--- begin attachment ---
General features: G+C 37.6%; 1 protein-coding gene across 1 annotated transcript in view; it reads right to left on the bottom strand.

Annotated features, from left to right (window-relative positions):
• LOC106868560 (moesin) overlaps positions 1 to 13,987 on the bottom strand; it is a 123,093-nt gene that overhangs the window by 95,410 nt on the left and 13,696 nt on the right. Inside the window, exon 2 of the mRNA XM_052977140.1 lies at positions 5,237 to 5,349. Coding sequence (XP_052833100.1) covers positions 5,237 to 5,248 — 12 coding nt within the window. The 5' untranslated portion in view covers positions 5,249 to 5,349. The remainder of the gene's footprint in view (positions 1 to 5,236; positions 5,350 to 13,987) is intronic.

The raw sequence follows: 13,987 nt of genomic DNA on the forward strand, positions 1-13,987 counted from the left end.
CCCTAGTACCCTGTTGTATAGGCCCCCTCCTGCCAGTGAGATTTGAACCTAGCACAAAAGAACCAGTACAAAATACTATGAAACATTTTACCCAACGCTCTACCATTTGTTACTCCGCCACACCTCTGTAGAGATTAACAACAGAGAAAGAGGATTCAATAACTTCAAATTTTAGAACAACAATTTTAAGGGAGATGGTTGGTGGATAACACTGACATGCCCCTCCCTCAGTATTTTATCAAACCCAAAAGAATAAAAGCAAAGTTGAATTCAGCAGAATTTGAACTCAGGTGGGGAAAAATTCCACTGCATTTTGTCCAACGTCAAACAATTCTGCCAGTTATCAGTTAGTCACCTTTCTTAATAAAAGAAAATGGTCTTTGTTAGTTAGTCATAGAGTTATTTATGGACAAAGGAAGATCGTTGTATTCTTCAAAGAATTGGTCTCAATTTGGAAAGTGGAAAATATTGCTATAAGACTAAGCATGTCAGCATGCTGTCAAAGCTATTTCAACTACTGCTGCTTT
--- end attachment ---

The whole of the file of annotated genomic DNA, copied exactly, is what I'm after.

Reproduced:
General features: G+C 37.6%; 1 protein-coding gene across 1 annotated transcript in view; it reads right to left on the bottom strand.

Annotated features, from left to right (window-relative positions):
• LOC106868560 (moesin) overlaps positions 1 to 13,987 on the bottom strand; it is a 123,093-nt gene that overhangs the window by 95,410 nt on the left and 13,696 nt on the right. Inside the window, exon 2 of the mRNA XM_052977140.1 lies at positions 5,237 to 5,349. Coding sequence (XP_052833100.1) covers positions 5,237 to 5,248 — 12 coding nt within the window. The 5' untranslated portion in view covers positions 5,249 to 5,349. The remainder of the gene's footprint in view (positions 1 to 5,236; positions 5,350 to 13,987) is intronic.

The raw sequence follows: 13,987 nt of genomic DNA on the forward strand, positions 1-13,987 counted from the left end.
CCCTAGTACCCTGTTGTATAGGCCCCCTCCTGCCAGTGAGATTTGAACCTAGCACAAAAGAACCAGTACAAAATACTATGAAACATTTTACCCAACGCTCTACCATTTGTTACTCCGCCACACCTCTGTAGAGATTAACAACAGAGAAAGAGGATTCAATAACTTCAAATTTTAGAACAACAATTTTAAGGGAGATGGTTGGTGGATAACACTGACATGCCCCTCCCTCAGTATTTTATCAAACCCAAAAGAATAAAAGCAAAGTTGAATTCAGCAGAATTTGAACTCAGGTGGGGAAAAATTCCACTGCATTTTGTCCAACGTCAAACAATTCTGCCAGTTATCAGTTAGTCACCTTTCTTAATAAAAGAAAATGGTCTTTGTTAGTTAGTCATAGAGTTATTTATGGACAAAGGAAGATCGTTGTATTCTTCAAAGAATTGGTCTCAATTTGGAAAGTGGAAAATATTGCTATAAGACTAAGCATGTCAGCATGCTGTCAAAGCTATTTCAACTACTGCTGCTTT